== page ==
‘This’ as connectives is not the representation of the whole of an event (as Kevin Davies’ disbelief implies). Some connectives are absent in this space, some are also in a space that’s getting created in the writing throughout and that alters them. It imitates as language languageless phenomena (that were what was ‘seen’ at once, later and ‘then’ present simultaneously to be one event). Line breaks and words separated by dashes, as sound/motion, are imitating minute actions that occurred in history, incidents possibly so minute in an individual’s memory that, forgotten, they become as if part of a general past-future.

During the time of my receiving one poet’s letter-attacks (previously described), Ron Silliman also participated by sending me several private letters in which he agreed with the man who was sending public letters. In one phrase Ron stated that I “refused to question self,” suggesting that my continual being in disorienting-reorienting context, of which he was unaware, was not recognizable to him as questioning the content, but only as content itself. These events were not far separated from the time of the publication of Silliman’s Ketjak, a work, as all of Silliman’s writing, which is characterized by autobiographical, sensual, joyous or aggressive, playful assertion of sensual pleasure and data, reveling in even farting and shitting (as in one poem, filled with the latter bodily expressions, which Silliman recently dedicated to Lyn Hejinian and myself for our collaboration, Sight).

Lyn Hejinian and I, collaborating throughout the ‘90s up to the present to write the five senses, have completed Sight and are presently writing Hearing. Considering Hejinian’s ‘writing the senses,’ one might examine the play occurring created in exchange itself, hers a social-sensory action becoming a faculty that’s being created impacted by the exchange in which her thought is the senses’ filter. The senses are not directly visible in her writing but are there, palpable obverse:

Oblivion takes the world in obverse. The colorful world there seen in negative is very colorful. Yellow plums fall into the red grass. There cannot be (in a world susceptible to oblivion) any distinction between inside and outside.
        The works of oblivion hang like pictures at an exhibition in a museum abandoned by ghosts (memory).(11)

Still, if oblivion allows the world to be at the same time its obverse, intellect (or “reason,” which she celebrates, a version of which, her own invention, just replaces the word “imagination”? [That is, she mistrusts the word “imagination” and relies on her inclusive sense of “reason”]) as the operation of poetry, for Hejinian, retains and imprints a distinction between body and mind: “Before this, science declared that we are physical machines that have somehow learned to think/Now it transpires that we are thoughts that have learned to create a physical machine.” Even questioning a mind/body split, she reinforces it, as if weight given to, or inclusion of, the body is pessimistic: “Diderot may have been right/The mind may be nothing without the impulse-ridden body.”(12)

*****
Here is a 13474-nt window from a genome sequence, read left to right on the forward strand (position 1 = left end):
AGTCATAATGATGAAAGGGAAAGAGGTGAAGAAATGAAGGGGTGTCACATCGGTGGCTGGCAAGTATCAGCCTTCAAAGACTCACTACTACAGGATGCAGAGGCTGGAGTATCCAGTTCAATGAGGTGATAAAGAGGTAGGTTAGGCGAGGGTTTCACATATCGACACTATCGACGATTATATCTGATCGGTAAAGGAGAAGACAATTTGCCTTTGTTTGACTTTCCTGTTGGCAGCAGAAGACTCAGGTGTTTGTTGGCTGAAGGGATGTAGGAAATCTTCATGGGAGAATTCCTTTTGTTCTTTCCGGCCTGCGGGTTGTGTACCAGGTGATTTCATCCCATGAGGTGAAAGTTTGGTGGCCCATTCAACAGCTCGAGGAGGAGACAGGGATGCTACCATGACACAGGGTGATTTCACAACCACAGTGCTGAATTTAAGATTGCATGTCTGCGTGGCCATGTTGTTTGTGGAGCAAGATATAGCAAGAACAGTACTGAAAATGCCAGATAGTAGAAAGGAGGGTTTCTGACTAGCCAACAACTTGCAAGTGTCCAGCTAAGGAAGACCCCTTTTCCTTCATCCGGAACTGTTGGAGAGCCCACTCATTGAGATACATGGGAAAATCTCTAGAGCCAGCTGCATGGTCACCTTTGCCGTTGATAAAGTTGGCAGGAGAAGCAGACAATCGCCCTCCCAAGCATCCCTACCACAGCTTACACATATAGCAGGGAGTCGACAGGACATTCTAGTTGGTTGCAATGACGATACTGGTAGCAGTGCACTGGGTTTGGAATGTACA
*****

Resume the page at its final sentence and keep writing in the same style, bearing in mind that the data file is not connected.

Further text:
Rejection of feminist gesture (of it’s being crucial investigation which unravels social determinism, without which/unraveling there can’t be future) reestablishes in the perspective of the-one-rejecting a sense of men being universality (hierarchical polarization is authority-infused throughout, the past). An example of the latter is Barrett Watten’s definition (in “The Turn To Language”) of Language writing: “The textual politics of the Language school are commonly opposed to the expressivist poetics (Black Arts, Chicano, feminist, gay/lesbian) that emerged in the same decade, for good reason. With the former, the self-presence of the expressive subject is put under erasure, while for the latter the formal autonomy of modernist poetics is rejected as a politics.”(13) The polarization describing these other poetics as rejecting modernism is a generalization. Further, though Watten wants in his essay “to locate a common ground for such diametrically opposed approaches to poetry,” his definition or basis (division of “expressivism” versus ‘expressive subject put under erasure’) precludes sensation, individual apprehension, and as such, others’ conceptions as being political change. In “The Turn To Language,” Watten praising Allen Ginsberg as a precursor (in the ‘60s) of the Language movement (though Ginsberg supposedly falls short, his poetry still being based in ‘self’), is proposing history is leading to Language writing. Statement itself (establishing history has arrived at its purpose and that Language writing replaces all else) is avant garde gesture. Poetry/text might be merely accompaniment to statement: as if that were an act. [That is, statement is the imaginary act of oneself being the culmination of history, history would be ‘over,’ an example of rewriting history.]

Barrett Watten’s definition of Language writing as eliminating “expressivism” is again an example of mind/body split: Critiquing my poem, way, (years after its publication) as merely “reification of self,” he praised as ‘the new’ a critic’s advocating rewriting passages of way to describe its meaning for students: That is, ‘the new’ in Watten’s view in that context is merely the mechanical product or the idea of redoing, rather than poetry being sensory/sound/movement apprehension that’s the poem’s language (he even described way as prose, though prose also is its language!), regarded by him negatively as being ‘reification of self.’ Singular ‘authority’ (as: his doctrine dictating exclusion of self-and as an individual critic’s new rewrite interpreting passages of an original text) is then the basis of apprehension rather than the senses in reading as the writing’s process. In Watten’s dictum, the poem’s language—language is the trace of being—is to be disregarded to the extent of being eliminated, rewritten.(14)